3tini 7obba 00:06:59

Omar Souleyman, MainArtist - Almasikh Omar Sulaiman, Composer

2019 Mad Decent under exclusive licence to Because Music 2019 Mad Decent under exclusive licence to Because Music

6
Layle 00:06:42

Omar Souleyman, MainArtist - Almasikh Omar Sulaiman, Composer

2019 Mad Decent under exclusive licence to Because Music 2019 Mad Decent under exclusive licence to Because Music

Descrizione dell'album

Syrian vocalist Omar Souleyman scored his first hit with Jani in his native land in 1996. In 2004, Khataba cemented his reputation as an innovator in the trans-Arab world. Some 500 live albums released on cassette appeared between those two outings. In 2007, Highway to Hassake (on Sublime Frequencies) introduced Souleyman's new wave dabke music to the West. Dabke is wedding and dance party music from Syria. Souleyman updated the sound with the aid of multi-instrumentalist and pitch-wheel keyboardist Rizan Sa'id and electric saz player Ali Shaker. Souleyman was forced into exile in 2011 at the dawn of the Syrian civil war. That summer, his thunderous performance at England's Glastonbury Open Air Festival made him an internationally renowned dance music star, and the show was documented on Haflat Gharbia: The Western Concerts. Souleyman teamed with Kieran Hebden for 2013's studio-recorded Wenu Wenu and its follow-up, Bahdeni Nami. The latter two albums, perhaps due to being recorded in proper studios rather than live, are somewhat undercharged, almost staid, though they are lovely. His band was beginning to fragment from all the traveling, and Souleyman sought new inspiration in exile. He found it with a new band on 2017's To Syria, With Love, his debut for Diplo's Mad Decent label. The crew -- keyboardist Hasan Alo, electric saz player Azad Salih, lyricist Moussa Al Mardood, and producer/manager Mina Tosti -- all return for Shlon. Cut in an English studio, this set recalls -- in much better fidelity -- the wooly freedom and raucous electronic rawness of the early Souleyman recordings. Six tracks deep and 35-minutes long, this band roars through six techno-meets-dabke tracks of "romance and love to the world." Alo's arrangements are anchored in a high-speed fusion of Kurdish and Syrian dabke, balladi, and Iraqui styles, shot through with spiky, driving Euro techno beats, pitch-shifted samples, and fleet, stabbing electric saz. Souleyman is in excellent voice, his grainy baritone on the title-track opener rises above the rhythm, chanting and singing Al Mardood's poetic lyrics (written entirely at the first recording session) rooted in centuries-old traditions. "Shri Tridin" gallops along with a funky backbeat, punchy hand percussion, deep chanted male chorus, and dueling saz and synth atop a constant chorus of handclaps. Things slow down on the mournful ballad "Mawwal" with the pitch-shifted synth sounding like a sad viola atop wafting drone saz chords before hand drumming slips in, transforming the song into a beautifully haunted Kurdish blues. "Abou Zilif" is careening disco in the Arabic scale; it alternates with layers of minor-key strings in call-and-response with Souleyman's passionate singing. The single "Layle" closes the set in charging, stomping, full-blown Arabic disco, complete with the sampled sounds of the ney, flute, reeds, saz, and banks of loops, reverb, and breaks. Shlon is the album where Souleyman reveals his comfort with his new band, who have, after all, traveled tens of thousands of miles together. He also returns to the incendiary approach of his early albums, worrying not so much about hip textures and beats as delivering these songs as soulfully and energetically as possible. ~ Thom Jurek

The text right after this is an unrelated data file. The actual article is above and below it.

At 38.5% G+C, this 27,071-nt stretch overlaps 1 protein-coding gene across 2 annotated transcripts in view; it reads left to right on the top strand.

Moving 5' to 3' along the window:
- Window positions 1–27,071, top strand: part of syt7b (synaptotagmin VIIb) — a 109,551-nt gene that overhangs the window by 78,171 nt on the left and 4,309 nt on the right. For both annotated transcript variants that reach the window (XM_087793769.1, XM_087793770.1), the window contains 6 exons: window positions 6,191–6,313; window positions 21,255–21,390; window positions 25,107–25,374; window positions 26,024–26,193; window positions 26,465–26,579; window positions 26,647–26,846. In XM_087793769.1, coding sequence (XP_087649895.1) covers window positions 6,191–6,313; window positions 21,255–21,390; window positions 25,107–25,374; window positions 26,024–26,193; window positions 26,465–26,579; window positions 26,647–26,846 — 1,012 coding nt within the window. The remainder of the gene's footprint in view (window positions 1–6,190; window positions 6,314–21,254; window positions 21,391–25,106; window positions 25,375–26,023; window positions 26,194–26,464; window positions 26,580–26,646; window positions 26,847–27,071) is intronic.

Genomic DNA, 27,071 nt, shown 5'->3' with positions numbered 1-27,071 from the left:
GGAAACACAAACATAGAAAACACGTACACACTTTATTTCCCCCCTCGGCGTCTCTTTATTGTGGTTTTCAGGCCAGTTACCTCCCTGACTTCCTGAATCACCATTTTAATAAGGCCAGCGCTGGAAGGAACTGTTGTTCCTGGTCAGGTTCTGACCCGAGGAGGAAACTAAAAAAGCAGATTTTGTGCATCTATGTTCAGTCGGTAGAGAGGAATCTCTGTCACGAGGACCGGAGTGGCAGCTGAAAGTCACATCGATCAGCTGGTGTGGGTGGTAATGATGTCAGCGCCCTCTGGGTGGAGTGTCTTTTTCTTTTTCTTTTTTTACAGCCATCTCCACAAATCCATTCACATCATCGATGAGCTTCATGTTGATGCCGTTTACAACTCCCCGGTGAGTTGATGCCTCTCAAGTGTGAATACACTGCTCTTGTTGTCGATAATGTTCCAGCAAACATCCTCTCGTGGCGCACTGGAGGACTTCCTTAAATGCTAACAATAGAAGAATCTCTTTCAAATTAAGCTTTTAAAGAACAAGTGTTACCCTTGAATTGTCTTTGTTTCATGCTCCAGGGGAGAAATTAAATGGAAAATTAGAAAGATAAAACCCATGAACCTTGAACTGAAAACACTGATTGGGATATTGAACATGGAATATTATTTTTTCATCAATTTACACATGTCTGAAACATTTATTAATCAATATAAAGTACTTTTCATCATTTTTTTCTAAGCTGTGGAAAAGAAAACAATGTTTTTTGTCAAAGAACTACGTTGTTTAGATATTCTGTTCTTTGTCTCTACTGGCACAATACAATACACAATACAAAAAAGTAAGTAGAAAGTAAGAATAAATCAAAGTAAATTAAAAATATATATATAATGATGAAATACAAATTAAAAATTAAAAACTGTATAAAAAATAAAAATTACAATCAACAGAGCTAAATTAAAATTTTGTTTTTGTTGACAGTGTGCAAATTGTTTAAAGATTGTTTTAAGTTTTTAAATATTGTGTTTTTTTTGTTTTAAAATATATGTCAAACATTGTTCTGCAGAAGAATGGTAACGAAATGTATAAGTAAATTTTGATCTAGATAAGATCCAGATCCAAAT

A proposito dell'album

Migliora questa pagina

Qobuz logo Perché acquistare su Qobuz

ORA IN OFFERTA...
Passion Peter Gabriel
Long Walk Home Peter Gabriel
Birdy Peter Gabriel
So Peter Gabriel
Altro su Qobuz
Di Omar Souleyman
To Syria, With Love Omar Souleyman
Bahdeni Nami Omar Souleyman
Shi Tridin Omar Souleyman
Wenu Wenu Omar Souleyman
Layle Omar Souleyman

Playlist

Ti potrebbe piacere anche...
Om Al Aagayeb Naïssam Jalal
Live at the Royal Albert Hall Loreena McKennitt
Lost Souls Loreena McKennitt
Oumniya Souad Massi
Je suis africain Rachid Taha
Nelle Panoramiche...
Betty Davis, la pantera funk

Senza di lei, nessuna Macy Gray, Erykah Badu, Amy Winehouse né Janelle Monáe! Scomparsa dai riflettori ormai da anni, Betty Davis resta la pioniera delle soul sister feline. La dea funk per eccellenza. E addirittura colei che elettrizzò un certo Miles Davis di cui sarà un’effimera compagna. Ma chi è Betty?

Uno sguardo sul flamenco odierno

Il flamenco sta vivendo un grande momento nella scena musicale spagnola. Nuove voci convivono con figure consacrate di di quest'arte, allargando di giorno in giorno le frontiere di una musica che da sempre nasce dalle emozioni più profonde...

Nella testa di David Byrne

Ha capeggiato i Talking Heads, registrato il punk funk e la musica sudamericana, ripubblicato tesori della world music, passato ore a pedalare nelle più grandi città del mondo e fatto decine di altre cose. Ma cosa succede nella testa di David Byrne?

Nel magazine...